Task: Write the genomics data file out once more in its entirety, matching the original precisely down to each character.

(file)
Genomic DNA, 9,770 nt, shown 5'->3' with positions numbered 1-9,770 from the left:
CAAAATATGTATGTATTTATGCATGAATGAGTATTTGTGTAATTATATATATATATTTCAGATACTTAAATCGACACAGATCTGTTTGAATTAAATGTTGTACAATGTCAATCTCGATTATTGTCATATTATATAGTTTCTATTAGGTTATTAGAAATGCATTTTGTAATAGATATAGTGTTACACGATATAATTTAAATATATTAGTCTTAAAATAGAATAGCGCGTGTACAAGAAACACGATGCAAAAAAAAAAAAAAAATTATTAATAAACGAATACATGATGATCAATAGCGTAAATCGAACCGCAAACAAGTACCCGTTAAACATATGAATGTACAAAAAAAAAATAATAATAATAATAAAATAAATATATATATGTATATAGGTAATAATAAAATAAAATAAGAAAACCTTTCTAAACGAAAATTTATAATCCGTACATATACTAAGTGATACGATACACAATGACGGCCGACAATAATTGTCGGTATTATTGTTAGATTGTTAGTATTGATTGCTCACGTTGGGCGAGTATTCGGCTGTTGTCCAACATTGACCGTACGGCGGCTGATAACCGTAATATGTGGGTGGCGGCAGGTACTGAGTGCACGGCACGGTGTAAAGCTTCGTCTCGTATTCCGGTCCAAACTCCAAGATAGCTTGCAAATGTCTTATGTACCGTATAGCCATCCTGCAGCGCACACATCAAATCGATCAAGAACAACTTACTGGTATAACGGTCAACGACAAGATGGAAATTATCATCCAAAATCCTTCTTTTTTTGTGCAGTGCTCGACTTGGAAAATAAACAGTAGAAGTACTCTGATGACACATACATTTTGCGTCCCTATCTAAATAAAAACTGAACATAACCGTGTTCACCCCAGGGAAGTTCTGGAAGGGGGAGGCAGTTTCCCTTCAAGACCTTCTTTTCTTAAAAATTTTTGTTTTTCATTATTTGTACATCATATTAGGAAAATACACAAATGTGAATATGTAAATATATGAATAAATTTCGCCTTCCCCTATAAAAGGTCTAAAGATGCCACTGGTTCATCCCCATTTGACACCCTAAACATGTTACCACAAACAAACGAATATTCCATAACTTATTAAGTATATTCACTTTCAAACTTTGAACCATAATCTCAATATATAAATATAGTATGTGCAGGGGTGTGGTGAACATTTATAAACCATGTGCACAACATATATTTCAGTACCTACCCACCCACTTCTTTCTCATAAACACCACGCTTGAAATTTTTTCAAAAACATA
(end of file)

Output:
Genomic DNA, 9,770 nt, shown 5'->3' with positions numbered 1-9,770 from the left:
CAAAATATGTATGTATTTATGCATGAATGAGTATTTGTGTAATTATATATATATATTTCAGATACTTAAATCGACACAGATCTGTTTGAATTAAATGTTGTACAATGTCAATCTCGATTATTGTCATATTATATAGTTTCTATTAGGTTATTAGAAATGCATTTTGTAATAGATATAGTGTTACACGATATAATTTAAATATATTAGTCTTAAAATAGAATAGCGCGTGTACAAGAAACACGATGCAAAAAAAAAAAAAAAATTATTAATAAACGAATACATGATGATCAATAGCGTAAATCGAACCGCAAACAAGTACCCGTTAAACATATGAATGTACAAAAAAAAAATAATAATAATAATAAAATAAATATATATATGTATATAGGTAATAATAAAATAAAATAAGAAAACCTTTCTAAACGAAAATTTATAATCCGTACATATACTAAGTGATACGATACACAATGACGGCCGACAATAATTGTCGGTATTATTGTTAGATTGTTAGTATTGATTGCTCACGTTGGGCGAGTATTCGGCTGTTGTCCAACATTGACCGTACGGCGGCTGATAACCGTAATATGTGGGTGGCGGCAGGTACTGAGTGCACGGCACGGTGTAAAGCTTCGTCTCGTATTCCGGTCCAAACTCCAAGATAGCTTGCAAATGTCTTATGTACCGTATAGCCATCCTGCAGCGCACACATCAAATCGATCAAGAACAACTTACTGGTATAACGGTCAACGACAAGATGGAAATTATCATCCAAAATCCTTCTTTTTTTGTGCAGTGCTCGACTTGGAAAATAAACAGTAGAAGTACTCTGATGACACATACATTTTGCGTCCCTATCTAAATAAAAACTGAACATAACCGTGTTCACCCCAGGGAAGTTCTGGAAGGGGGAGGCAGTTTCCCTTCAAGACCTTCTTTTCTTAAAAATTTTTGTTTTTCATTATTTGTACATCATATTAGGAAAATACACAAATGTGAATATGTAAATATATGAATAAATTTCGCCTTCCCCTATAAAAGGTCTAAAGATGCCACTGGTTCATCCCCATTTGACACCCTAAACATGTTACCACAAACAAACGAATATTCCATAACTTATTAAGTATATTCACTTTCAAACTTTGAACCATAATCTCAATATATAAATATAGTATGTGCAGGGGTGTGGTGAACATTTATAAACCATGTGCACAACATATATTTCAGTACCTACCCACCCACTTCTTTCTCATAAACACCACGCTTGAAATTTTTTCAAAAACATA